Sunday, July 01, 2007

Fear and Love

There is no fear in love. But perfect love drives out fear, because fear has to do with punishment. The one who fears is not made perfect in love.

I John 4:18

Hate is usually considered the opposite of love. Some more discerning people have suggested that apathy, not hatred, is the opposite of love. Either of these could be correct, I suppose, depending on the definition of love and the context of the conversation.

The above verse from I John might suggest another way to understand what love is not. Love and fear cannot co-exist. Where thre is one, the other cannot be. I am not sure if that makes them opposites, but it is clear that they are not compaitble.

Fear produces nothing good. It is out of fear that one person abandons another. Fear is the root of betrayal. Fear is the fountainhead of violence. Fear is what makes selfishness make sense to a person. Only in a matrix of fear does selfishness appear to work.

Love, on the other hand, connects people. It is the motivation for truth and in fact is truth in its purest form. Love heals. love protects. Love makes certain that others are not merely considered, but exalted. Only in the matrix of love does selflessmess work or make sense. And there there is love, fear evacuates. Fear is afraid of love, but love is not afraid of fear.

There is no greater courage than that which love produces. Fear might produce a lot of energy, but it produces only the kind of cowardice energy that results in violence and self-destruction.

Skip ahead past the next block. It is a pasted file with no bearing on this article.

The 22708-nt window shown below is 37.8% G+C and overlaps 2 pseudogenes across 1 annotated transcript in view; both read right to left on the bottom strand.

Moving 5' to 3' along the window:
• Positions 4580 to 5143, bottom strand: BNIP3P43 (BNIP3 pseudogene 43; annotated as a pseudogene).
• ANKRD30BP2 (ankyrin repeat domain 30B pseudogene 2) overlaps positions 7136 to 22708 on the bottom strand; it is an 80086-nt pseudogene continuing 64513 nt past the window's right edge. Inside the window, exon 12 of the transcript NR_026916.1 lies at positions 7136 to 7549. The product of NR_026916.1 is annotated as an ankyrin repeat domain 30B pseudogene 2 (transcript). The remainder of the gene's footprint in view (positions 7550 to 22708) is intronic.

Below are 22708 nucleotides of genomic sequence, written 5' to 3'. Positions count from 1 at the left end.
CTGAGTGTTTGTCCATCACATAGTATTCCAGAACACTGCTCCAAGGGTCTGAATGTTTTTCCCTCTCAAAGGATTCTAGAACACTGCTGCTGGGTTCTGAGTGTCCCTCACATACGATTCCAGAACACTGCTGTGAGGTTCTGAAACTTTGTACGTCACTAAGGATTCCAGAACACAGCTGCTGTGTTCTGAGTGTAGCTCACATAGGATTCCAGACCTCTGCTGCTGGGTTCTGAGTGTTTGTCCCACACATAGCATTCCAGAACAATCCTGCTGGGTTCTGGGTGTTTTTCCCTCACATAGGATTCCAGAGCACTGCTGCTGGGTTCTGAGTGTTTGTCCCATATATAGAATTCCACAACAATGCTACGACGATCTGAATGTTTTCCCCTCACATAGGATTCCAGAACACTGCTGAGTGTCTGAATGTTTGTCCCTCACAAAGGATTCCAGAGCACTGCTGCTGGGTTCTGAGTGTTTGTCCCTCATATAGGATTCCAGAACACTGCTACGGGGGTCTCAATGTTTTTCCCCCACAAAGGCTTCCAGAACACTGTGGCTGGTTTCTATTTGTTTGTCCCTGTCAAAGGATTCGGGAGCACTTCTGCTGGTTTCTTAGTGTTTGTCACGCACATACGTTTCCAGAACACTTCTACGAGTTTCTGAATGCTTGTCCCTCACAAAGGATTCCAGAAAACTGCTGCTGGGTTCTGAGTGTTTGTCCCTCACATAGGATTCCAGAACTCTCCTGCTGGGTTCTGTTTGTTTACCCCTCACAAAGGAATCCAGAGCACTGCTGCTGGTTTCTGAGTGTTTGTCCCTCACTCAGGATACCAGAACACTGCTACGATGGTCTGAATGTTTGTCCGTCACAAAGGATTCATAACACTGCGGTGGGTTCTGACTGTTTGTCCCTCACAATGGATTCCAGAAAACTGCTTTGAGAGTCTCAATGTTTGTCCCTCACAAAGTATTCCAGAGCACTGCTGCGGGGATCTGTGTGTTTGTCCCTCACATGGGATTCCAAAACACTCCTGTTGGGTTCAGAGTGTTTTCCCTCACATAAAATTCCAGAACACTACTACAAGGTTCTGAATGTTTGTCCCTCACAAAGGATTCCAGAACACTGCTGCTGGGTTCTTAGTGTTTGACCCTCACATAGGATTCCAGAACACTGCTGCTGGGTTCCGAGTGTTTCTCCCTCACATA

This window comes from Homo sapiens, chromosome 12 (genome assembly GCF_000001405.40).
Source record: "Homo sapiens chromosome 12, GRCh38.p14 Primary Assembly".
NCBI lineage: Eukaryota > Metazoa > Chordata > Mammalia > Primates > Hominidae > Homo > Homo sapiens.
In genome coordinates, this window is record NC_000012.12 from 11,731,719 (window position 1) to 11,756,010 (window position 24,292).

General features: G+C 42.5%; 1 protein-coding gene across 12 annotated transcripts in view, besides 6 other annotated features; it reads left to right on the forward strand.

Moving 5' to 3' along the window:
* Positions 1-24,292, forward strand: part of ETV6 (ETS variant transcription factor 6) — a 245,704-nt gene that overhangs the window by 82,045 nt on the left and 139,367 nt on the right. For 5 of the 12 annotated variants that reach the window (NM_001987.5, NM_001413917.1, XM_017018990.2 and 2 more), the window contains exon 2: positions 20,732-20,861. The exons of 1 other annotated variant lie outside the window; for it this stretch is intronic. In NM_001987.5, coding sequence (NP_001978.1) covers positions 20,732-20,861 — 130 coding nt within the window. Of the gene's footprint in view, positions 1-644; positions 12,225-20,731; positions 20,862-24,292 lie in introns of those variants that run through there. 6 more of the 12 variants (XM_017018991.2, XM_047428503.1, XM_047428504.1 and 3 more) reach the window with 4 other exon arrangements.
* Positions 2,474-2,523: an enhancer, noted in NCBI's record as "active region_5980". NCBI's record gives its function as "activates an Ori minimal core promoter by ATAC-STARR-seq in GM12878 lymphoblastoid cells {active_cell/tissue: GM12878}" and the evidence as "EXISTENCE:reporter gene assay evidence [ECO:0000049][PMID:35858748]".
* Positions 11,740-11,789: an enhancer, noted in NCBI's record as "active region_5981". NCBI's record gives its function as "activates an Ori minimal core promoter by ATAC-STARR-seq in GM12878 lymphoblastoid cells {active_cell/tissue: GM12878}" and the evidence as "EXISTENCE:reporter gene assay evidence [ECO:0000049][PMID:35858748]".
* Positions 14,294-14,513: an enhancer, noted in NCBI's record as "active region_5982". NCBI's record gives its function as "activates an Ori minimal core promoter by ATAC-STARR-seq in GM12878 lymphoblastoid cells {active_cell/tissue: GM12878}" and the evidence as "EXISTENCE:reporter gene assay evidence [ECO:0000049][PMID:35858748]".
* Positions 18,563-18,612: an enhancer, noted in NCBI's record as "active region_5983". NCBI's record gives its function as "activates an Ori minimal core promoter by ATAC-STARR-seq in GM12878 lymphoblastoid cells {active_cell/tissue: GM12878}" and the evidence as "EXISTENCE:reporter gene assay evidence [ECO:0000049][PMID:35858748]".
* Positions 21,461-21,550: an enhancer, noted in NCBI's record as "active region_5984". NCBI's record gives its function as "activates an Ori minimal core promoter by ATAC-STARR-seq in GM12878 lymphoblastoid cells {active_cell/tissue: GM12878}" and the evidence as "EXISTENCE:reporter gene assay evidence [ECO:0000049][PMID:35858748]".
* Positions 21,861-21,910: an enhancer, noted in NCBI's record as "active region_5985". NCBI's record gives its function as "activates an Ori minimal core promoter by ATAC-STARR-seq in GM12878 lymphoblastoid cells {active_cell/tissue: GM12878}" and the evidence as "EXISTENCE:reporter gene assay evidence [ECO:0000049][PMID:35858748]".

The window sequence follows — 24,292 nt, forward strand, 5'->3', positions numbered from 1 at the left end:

The way of love comes in part through the discipline of self-confrontation. The un-self-confronted life is not worth living. It is not worth living because fear thrives in the unexamined, unconfronted parts of the soul.

The discipline of self-confrontation is that which assumes that one is good and there are things which mar the goodness that must be confronted. It assumes that the self is the place to start with critique and change.

Self-confrontation must never be confused with self-condemnation. Where self-confrontation is driven by love, self-condemnation is driven by fear. Self-confrontation is about unearthing the good while self-condemnation is about punishing the bad. To the undiscerning eye, these two processes may appear to be identicle, but be assured that the end product of each is solid proff that they are opposites.

The love-driven self-confronter ends up as a better person, humbled and confident. The fear-driven self-condemner ends up a damaged person, and will become self-loathing or narcissistic (A derivitive of self-loathing).

Love is the only way.

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